Teaching Ethnography: post mid-term blues

So today one of my students comes up  after class to talk about his progress.  It’s something I wish he had done weeks ago, preferably after I had emailed him half a dozen times asking him why he hadn’t turned in ANYTHING this semester.  He disappeared right after the break, so I assumed he decided to take a late drop.  Then he came back to class last week an eager participant, engaged and by all externals, loving the class.

This is the first time I’ve had an enthusiastic disappearing student, but something like this has happened to me every semester for the last 15 years. There is always some student issue.  I’ve had my fair share of disappearing students who come back the week before finals and are incensed to find out that I won’t accept all of their unsubmitted work.  Once I had a student who informed me that I needed to create an alternative assignment so she could “make up” the eight weeks of the semester she couldn’t make it to class.  It happens all the time, and it always leaves me feeling queasy.  I genuinely like my students and I want to do what I can to help them.  But sometimes they mess up.  Spectacularly.  I’m a big believer in natural and logical consequences. But that doesn’t mean I enjoy seeing those consequences in action.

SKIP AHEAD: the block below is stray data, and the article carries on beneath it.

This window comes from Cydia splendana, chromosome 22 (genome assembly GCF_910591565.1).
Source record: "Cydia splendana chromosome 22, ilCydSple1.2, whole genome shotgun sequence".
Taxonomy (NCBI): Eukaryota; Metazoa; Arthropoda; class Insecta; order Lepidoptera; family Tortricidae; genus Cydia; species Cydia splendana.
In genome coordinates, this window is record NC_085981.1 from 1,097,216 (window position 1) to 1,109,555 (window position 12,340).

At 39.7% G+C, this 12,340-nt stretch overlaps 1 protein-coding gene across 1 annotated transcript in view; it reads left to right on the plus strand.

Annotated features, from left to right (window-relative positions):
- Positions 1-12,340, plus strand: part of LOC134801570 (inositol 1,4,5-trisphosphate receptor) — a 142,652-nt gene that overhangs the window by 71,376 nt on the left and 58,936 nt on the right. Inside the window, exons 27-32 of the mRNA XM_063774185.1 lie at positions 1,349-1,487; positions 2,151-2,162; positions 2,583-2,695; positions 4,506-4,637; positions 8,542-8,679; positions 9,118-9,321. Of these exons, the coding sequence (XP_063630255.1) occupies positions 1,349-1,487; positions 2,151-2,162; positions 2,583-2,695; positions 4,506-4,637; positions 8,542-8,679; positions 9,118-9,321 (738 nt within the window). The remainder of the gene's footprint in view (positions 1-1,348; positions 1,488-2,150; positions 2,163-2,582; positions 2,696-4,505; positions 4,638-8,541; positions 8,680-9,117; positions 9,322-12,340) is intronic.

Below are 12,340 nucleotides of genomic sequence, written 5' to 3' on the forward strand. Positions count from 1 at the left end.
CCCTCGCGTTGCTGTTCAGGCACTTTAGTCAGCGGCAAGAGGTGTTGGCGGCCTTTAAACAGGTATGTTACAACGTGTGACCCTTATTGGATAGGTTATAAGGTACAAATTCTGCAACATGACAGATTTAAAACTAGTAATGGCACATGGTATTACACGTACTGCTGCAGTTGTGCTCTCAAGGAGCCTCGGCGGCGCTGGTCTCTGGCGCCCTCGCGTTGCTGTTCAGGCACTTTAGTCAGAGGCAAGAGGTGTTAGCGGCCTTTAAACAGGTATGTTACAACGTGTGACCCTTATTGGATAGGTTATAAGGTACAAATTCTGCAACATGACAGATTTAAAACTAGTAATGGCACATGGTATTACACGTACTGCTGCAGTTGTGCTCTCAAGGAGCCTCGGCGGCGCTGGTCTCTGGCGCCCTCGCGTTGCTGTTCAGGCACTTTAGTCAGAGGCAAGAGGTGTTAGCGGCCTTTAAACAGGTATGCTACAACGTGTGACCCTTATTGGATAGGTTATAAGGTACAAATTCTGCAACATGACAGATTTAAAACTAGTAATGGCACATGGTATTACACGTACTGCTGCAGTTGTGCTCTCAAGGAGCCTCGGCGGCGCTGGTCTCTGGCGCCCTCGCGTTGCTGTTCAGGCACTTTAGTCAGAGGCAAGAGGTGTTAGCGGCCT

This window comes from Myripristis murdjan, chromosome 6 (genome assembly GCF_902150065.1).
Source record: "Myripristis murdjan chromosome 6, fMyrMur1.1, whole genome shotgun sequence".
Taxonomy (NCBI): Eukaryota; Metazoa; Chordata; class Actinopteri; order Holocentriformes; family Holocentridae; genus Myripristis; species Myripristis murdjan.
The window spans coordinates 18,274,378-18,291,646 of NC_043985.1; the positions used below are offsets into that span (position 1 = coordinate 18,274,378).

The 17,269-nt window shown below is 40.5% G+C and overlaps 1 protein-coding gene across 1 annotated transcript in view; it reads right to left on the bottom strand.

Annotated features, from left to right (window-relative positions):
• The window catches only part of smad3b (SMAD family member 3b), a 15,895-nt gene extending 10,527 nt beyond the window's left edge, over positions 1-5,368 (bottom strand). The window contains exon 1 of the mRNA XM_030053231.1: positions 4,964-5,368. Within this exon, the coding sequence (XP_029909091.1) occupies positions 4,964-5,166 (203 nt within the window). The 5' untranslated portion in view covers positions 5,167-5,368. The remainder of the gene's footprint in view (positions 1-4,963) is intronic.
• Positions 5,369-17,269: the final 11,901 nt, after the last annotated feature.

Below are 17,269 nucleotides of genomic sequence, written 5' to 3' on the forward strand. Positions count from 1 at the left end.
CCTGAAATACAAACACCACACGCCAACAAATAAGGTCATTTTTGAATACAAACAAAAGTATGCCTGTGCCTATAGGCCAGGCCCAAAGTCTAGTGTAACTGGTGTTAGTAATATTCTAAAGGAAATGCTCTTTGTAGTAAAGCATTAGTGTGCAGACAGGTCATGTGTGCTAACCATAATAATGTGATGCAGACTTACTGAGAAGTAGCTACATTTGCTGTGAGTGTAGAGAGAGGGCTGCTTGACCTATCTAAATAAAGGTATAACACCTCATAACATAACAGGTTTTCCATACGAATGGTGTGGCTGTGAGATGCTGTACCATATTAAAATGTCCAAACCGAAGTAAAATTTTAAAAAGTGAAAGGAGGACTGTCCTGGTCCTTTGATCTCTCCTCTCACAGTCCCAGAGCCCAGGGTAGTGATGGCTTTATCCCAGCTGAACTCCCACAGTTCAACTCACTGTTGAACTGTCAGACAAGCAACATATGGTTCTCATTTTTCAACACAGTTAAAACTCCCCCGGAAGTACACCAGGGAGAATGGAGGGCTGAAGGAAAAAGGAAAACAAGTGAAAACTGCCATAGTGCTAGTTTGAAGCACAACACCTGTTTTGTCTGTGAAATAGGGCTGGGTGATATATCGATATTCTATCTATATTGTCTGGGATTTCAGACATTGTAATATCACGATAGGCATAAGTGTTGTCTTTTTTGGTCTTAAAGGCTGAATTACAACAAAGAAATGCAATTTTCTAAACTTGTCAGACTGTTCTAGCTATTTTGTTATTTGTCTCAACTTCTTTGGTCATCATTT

So every year as the weather gets warmer, the trees and flowers bud and the days get longer, I find myself getting the post mid-term blues.  I wish all of my students were able to dedicate the time and attention to my classes that they should.  I would prefer that they come to me to discuss problems before they’re catastrophes.  But that’s not the way life works in the world of undergraduate education, so I mete out justice, as gently as possible, and hope next time they’ll do better.

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